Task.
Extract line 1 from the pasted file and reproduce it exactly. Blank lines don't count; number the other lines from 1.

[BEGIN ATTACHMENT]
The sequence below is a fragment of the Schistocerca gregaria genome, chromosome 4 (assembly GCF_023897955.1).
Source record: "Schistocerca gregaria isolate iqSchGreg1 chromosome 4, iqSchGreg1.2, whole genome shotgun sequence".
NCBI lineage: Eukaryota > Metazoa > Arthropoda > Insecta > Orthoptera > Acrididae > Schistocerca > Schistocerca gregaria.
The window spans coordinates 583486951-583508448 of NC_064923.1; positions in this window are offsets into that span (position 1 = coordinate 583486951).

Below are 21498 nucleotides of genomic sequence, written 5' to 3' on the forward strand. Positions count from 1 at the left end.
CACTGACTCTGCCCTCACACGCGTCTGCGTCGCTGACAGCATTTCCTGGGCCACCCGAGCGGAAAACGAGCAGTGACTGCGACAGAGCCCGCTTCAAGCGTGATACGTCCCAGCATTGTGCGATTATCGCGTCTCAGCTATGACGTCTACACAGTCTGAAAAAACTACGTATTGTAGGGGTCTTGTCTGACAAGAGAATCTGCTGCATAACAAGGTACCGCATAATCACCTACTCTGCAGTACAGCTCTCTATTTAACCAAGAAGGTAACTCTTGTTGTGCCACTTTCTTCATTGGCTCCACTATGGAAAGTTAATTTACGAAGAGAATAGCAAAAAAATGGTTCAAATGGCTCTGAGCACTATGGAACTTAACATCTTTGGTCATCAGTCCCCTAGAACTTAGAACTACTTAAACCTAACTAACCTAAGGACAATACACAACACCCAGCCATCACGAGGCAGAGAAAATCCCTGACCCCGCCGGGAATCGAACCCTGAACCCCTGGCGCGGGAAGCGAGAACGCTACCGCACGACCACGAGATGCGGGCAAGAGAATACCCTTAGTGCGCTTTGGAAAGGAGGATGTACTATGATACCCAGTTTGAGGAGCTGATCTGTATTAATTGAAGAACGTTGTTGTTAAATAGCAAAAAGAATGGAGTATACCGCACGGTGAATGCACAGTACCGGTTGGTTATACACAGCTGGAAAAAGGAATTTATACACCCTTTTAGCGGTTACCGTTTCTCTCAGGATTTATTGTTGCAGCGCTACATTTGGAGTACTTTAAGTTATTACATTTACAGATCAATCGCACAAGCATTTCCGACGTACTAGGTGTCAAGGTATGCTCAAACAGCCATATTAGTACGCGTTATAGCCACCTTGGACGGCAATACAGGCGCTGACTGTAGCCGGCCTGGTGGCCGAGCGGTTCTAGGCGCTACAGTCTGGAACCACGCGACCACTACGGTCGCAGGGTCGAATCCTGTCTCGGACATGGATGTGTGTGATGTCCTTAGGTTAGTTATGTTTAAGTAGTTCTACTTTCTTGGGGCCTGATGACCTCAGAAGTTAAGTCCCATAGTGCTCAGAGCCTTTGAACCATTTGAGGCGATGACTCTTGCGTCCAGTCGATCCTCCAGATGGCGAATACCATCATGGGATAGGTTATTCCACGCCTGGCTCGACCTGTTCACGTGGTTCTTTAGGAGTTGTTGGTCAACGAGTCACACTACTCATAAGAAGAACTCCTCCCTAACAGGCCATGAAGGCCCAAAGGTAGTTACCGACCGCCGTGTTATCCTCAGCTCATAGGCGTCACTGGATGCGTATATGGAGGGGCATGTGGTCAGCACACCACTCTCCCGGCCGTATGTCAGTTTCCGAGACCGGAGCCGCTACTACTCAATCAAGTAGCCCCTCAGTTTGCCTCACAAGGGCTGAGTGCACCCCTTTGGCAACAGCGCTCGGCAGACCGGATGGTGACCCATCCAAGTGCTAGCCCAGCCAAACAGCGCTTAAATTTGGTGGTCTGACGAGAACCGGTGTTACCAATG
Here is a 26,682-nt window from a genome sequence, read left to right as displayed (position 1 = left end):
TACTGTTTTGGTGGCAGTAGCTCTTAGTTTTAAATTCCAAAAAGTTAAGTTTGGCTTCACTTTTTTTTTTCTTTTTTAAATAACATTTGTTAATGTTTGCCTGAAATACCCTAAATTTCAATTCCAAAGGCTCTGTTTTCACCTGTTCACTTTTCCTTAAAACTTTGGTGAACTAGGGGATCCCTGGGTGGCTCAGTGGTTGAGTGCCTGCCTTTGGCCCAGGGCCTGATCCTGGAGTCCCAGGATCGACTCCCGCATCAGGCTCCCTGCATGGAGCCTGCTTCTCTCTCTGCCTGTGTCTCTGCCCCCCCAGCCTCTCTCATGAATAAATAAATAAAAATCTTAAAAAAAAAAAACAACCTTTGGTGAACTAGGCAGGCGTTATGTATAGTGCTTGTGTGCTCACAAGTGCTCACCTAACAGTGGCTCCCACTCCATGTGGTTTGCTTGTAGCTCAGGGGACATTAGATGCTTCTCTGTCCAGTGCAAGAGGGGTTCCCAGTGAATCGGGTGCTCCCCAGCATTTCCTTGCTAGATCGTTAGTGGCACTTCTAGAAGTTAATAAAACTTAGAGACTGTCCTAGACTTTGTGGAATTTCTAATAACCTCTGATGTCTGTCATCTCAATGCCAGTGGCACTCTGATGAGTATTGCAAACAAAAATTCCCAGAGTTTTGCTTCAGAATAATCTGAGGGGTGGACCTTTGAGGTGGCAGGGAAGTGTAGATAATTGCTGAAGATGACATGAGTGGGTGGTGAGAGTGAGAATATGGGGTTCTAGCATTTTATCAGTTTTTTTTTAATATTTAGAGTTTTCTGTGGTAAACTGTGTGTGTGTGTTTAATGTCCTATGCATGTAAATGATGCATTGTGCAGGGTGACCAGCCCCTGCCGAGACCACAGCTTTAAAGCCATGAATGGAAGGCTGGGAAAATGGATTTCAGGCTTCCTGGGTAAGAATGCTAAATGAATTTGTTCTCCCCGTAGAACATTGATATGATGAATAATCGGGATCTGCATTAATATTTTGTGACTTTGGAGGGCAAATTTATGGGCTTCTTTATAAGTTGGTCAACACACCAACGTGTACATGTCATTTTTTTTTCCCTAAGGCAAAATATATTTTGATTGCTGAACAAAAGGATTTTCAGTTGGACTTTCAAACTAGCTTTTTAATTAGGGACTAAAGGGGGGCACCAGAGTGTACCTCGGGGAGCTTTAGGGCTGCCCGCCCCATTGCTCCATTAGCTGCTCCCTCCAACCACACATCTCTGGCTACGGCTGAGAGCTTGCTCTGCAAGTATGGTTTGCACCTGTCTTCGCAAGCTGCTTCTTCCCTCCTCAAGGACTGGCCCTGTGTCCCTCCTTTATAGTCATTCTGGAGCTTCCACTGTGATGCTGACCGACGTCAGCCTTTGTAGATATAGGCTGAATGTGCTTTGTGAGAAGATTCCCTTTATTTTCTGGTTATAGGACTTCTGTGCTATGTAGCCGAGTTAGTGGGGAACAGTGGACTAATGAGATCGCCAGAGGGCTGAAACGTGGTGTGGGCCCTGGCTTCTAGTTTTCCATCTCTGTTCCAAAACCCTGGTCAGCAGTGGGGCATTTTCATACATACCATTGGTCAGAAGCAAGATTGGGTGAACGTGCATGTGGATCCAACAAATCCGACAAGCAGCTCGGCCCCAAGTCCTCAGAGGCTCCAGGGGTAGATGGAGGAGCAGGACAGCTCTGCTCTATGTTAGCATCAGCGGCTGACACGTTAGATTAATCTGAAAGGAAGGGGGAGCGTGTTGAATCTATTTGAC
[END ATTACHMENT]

The sequence below is a fragment of the Schistocerca gregaria genome, chromosome 4 (assembly GCF_023897955.1).